In any case, what benefits and divine exaltation the silence and solitude of the desert hold in store for those who love it, only those who have experienced it can know. For here men of strong will can enter into themselves and remain there as much as they like, diligently cultivating the seeds of virtue and eating the fruits of paradise with joy. Here they can acquire the eye that wounds the Bridegroom with love, by the limpidity of its gaze, and whose purity allows them to see God himself. Here they can observe a busy leisure and rest in quiet activity. Here also God crowns his athletes for their stern struggle with the hoped-for reward: a peace unknown to the world and joy in the Holy Spirit. . . . This life is the best part chosen by Mary, never to be taken away from her. . . . I could only wish, brother, that you too, had such . . . divine love. If only a love like this would take possession of you! Immediately, all the glory in the world would seem like so much dirt to you, whatever the smooth words and false attractions she offered to deceive you. Wealth and its concomitant anxieties you would cast off without a thought, as a burden to the freedom of the spirit. . . .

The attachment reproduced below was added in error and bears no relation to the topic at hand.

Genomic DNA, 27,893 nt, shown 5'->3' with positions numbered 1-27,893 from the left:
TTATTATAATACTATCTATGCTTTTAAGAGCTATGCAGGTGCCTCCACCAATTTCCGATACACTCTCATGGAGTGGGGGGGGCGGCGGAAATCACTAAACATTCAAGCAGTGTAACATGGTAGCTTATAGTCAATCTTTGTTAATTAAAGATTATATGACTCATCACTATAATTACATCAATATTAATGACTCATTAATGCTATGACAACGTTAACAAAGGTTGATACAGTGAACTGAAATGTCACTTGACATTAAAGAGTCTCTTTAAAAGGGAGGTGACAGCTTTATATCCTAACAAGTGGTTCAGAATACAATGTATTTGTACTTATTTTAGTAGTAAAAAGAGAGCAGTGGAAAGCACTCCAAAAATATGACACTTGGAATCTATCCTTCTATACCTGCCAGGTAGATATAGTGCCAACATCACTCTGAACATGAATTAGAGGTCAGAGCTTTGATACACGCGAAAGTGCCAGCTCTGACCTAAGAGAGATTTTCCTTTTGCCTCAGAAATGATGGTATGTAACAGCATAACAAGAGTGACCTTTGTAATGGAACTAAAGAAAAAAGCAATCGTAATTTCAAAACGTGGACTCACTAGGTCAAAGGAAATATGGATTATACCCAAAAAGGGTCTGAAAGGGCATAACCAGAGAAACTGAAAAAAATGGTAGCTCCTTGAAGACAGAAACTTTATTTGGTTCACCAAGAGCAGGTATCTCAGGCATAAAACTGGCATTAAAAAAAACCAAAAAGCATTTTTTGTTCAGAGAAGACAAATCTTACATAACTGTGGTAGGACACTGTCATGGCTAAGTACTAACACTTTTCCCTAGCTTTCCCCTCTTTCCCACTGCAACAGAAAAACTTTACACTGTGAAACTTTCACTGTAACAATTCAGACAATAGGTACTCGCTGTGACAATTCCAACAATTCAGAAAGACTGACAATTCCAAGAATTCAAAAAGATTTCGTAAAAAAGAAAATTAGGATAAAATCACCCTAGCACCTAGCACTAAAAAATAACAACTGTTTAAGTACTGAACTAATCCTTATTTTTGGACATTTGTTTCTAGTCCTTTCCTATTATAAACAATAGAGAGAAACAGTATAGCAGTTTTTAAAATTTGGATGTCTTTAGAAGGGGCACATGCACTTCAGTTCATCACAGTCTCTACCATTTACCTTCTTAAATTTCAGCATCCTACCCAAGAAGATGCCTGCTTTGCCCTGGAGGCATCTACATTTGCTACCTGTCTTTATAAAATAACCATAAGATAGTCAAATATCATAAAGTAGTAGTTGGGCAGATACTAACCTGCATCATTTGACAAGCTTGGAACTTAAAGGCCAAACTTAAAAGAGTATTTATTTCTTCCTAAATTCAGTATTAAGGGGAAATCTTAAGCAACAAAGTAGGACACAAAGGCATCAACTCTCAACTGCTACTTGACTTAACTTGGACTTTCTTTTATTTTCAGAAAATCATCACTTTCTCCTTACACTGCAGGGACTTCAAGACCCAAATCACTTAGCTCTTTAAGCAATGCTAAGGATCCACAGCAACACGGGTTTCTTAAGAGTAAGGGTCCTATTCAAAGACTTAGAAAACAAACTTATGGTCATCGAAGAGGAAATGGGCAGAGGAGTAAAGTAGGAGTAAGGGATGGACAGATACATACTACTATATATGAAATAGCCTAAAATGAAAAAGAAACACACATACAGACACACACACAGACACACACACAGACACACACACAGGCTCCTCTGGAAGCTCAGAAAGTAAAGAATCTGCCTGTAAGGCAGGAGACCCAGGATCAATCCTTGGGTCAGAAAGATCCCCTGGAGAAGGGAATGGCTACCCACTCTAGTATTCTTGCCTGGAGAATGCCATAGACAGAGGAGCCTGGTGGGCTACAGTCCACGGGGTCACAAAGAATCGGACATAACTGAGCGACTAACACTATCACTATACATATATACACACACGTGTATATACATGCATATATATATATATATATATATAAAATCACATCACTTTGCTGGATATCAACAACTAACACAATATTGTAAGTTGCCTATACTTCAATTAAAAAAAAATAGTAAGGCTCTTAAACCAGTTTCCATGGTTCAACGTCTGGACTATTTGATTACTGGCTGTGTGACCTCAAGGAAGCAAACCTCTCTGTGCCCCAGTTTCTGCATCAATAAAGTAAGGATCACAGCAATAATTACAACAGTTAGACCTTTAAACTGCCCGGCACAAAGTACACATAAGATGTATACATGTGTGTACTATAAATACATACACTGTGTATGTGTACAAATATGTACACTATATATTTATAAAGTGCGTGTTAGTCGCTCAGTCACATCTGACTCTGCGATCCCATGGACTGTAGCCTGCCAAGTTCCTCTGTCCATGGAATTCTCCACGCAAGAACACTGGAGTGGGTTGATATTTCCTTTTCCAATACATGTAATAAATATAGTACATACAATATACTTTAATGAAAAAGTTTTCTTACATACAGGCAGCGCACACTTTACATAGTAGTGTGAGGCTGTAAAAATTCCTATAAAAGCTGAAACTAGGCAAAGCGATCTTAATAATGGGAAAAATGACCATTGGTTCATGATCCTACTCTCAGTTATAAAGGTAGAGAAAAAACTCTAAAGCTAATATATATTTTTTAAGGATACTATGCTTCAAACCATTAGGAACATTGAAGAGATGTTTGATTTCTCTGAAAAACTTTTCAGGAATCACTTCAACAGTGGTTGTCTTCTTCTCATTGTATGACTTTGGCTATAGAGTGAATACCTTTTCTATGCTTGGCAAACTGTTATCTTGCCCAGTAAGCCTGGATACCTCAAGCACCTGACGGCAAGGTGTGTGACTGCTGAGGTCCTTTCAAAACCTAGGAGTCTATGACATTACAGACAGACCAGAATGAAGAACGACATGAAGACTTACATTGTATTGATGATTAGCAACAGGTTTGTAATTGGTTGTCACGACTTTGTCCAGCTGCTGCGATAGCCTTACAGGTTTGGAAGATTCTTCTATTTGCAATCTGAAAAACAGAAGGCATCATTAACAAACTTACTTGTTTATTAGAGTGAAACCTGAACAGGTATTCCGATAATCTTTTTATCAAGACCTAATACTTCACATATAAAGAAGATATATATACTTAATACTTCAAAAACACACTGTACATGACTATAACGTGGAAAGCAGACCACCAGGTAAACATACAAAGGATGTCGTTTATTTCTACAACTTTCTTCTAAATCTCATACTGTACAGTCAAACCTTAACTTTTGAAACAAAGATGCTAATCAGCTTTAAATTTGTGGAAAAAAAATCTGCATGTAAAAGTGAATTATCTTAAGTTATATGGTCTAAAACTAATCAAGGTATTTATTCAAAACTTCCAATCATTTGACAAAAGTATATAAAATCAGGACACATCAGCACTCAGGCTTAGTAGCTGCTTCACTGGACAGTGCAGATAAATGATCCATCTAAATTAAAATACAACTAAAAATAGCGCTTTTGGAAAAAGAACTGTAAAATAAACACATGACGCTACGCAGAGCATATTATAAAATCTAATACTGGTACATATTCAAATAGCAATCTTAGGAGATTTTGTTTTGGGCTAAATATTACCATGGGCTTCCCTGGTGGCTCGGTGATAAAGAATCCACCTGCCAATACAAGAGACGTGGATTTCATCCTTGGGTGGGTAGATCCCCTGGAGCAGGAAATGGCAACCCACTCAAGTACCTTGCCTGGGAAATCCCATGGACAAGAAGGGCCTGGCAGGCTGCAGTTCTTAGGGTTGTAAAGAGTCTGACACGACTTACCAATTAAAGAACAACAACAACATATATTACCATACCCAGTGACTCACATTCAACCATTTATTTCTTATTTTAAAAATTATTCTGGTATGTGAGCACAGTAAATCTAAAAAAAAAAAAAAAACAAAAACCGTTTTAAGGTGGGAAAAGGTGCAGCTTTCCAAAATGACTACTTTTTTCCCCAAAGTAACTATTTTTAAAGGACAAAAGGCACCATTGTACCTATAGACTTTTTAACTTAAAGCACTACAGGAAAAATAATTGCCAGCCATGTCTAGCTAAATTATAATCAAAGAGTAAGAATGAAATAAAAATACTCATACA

When he drapes himself in silence, as God himself dwells in a great silence, man is close to heaven, or, rather, he allows God to manifest himself in him.
For what could be more perverted, more reckless and contrary to nature and right order, than to love the creature more than the Creator, what passes away more than what lasts forever, or to seek rather the goods of earth than those of heaven?... It is rather divine love which proves itself the more useful, precisely to the extent that it is more in accord with right reason. For what could be [so] beneficial and right, so fitting and connatural to human nature as to love the good? Yet what other good can compare with God? Indeed, what other good is there besides God? [Hence] the soul that has attained some degree of holiness and has experienced in some small measure the incomparable loveliness, beauty and splendour of this good, is set on fire with love and cries out: "My soul is thirsting for God, the God of my life; when shall I enter and see the face of God?" (Ps 42:2)